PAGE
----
You don’t realize how alone you are, how much no one else cares, until you spend those four hours in your own personal hell, facing your greatest fear while the dude next to you listens to music on his iPhone casually skipping through songs on his playlist he apparently didn’t want to listen to or until the hostess asks you if you want something to drink or a single serving bag of peanuts to tide you over for the trip as if the trip is a normal everyday thing and not a sick, twisted version of Schrödinger’s cat where you’re the cat wondering if your mom going to be alive when you land and are finally let out of your metal box.
You don’t realize your own insignificance until you see the world continuing to relentlessly turn while everything inside of you screams for it all just to stop. Your wants, your begging, your inner screaming and soul-crushing fears mean absolutely nothing in the face of Universal power.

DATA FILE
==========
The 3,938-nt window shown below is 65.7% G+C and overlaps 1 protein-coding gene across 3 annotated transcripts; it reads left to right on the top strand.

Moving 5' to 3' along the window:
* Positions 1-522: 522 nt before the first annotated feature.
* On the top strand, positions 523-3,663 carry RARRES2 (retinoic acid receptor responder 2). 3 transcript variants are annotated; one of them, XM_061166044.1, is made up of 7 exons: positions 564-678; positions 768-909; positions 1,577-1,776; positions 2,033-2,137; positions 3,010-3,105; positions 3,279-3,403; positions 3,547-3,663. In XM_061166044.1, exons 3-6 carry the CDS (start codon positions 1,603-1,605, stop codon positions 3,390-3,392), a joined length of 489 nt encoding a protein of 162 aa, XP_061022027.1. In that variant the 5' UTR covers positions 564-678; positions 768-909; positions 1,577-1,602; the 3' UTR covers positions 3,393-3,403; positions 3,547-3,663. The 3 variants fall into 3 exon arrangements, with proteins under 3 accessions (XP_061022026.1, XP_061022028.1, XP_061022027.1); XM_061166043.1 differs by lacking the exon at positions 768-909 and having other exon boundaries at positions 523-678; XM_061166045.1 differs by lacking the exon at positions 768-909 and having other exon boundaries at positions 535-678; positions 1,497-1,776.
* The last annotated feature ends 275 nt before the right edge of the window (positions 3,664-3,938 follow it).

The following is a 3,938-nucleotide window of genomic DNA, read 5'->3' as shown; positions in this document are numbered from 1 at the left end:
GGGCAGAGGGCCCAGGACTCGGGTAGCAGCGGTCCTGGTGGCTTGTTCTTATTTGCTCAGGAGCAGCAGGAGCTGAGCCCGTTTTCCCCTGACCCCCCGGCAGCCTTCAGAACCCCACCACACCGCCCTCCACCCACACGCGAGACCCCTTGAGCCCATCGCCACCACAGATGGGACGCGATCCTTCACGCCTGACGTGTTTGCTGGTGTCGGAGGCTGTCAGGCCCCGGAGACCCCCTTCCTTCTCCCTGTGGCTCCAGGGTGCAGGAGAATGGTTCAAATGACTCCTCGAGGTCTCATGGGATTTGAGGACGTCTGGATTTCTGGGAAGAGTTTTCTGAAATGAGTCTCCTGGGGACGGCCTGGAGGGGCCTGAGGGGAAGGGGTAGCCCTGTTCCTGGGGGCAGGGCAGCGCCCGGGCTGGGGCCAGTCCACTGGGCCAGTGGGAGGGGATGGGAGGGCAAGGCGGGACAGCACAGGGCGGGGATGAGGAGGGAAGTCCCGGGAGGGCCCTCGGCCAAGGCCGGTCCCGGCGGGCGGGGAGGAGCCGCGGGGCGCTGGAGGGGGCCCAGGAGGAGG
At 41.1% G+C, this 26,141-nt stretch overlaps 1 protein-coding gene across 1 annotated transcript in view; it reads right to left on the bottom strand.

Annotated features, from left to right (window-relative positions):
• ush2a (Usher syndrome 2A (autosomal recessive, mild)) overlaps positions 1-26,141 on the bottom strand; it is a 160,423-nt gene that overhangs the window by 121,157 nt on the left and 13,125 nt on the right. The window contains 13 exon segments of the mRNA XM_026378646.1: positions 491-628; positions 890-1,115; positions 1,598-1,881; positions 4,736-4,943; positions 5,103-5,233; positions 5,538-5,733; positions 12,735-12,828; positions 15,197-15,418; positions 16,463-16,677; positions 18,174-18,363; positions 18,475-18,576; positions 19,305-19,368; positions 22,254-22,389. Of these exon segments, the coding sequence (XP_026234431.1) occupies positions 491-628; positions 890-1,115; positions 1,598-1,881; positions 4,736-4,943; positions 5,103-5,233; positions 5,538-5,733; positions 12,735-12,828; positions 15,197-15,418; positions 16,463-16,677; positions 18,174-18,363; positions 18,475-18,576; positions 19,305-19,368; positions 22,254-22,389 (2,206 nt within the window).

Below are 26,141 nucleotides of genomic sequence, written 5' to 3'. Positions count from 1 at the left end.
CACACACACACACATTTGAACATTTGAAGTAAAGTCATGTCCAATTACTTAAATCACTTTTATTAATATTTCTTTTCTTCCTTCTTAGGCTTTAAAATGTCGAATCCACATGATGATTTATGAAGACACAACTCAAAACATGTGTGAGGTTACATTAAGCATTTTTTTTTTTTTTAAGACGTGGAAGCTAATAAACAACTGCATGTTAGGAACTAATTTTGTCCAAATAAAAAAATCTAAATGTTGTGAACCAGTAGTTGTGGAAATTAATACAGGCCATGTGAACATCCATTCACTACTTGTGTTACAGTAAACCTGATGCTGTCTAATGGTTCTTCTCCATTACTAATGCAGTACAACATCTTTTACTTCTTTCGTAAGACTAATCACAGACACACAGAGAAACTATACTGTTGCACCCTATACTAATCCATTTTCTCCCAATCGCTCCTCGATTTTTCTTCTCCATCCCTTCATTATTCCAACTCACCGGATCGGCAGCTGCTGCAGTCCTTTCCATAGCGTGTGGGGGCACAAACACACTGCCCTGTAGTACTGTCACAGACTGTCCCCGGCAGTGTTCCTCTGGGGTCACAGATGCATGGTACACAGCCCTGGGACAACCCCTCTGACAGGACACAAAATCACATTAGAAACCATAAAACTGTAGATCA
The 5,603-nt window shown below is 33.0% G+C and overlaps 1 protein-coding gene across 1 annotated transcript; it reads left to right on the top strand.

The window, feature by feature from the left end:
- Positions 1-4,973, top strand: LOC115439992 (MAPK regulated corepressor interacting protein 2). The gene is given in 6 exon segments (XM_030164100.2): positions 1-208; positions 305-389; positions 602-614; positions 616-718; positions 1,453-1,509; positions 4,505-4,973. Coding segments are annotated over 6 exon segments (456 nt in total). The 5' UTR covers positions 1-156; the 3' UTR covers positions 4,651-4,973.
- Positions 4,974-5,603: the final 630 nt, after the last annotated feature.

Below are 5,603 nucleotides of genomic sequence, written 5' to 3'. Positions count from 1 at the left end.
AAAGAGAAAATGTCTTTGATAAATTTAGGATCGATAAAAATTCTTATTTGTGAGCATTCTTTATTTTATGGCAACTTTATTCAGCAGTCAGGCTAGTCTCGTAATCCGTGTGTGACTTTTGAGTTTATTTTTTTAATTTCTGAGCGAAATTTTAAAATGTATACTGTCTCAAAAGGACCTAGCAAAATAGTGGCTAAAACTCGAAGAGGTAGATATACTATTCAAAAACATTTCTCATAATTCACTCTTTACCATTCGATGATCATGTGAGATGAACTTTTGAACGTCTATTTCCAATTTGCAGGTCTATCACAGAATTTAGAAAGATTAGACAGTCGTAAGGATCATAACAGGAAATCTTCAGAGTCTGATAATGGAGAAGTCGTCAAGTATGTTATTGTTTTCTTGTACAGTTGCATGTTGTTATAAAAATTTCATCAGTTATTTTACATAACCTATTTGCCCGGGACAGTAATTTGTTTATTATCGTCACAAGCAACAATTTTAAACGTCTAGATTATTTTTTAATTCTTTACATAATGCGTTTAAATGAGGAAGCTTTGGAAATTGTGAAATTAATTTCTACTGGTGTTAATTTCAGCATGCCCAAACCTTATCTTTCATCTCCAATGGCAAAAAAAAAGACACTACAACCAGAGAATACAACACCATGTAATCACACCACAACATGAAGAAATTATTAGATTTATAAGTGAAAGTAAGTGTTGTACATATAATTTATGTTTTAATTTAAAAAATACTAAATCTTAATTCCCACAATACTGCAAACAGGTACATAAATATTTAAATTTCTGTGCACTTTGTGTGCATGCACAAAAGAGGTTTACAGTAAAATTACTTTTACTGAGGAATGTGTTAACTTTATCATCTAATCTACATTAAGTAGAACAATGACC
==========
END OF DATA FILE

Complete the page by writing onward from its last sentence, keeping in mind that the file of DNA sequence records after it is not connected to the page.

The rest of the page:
You, a mere mortal, cannot stop time. You are powerless, weak, fragile, fleeting and small. All you can do is breathe. In and out. In and out. One breath at a time. One heartbeat at a time. All you can do is beg over and over again inside your mind even though begging does nothing. You know it does nothing, and yet you cannot help it. You cannot stop it, no more than you can stop that relentless, continuous turning of the world. Begging is the only thing you have to cling to. The only thing you have to keep you sane while people skip their songs and chew on peanuts and sleep restful sleeps as all their lives continue while yours shatters around you into nothingness.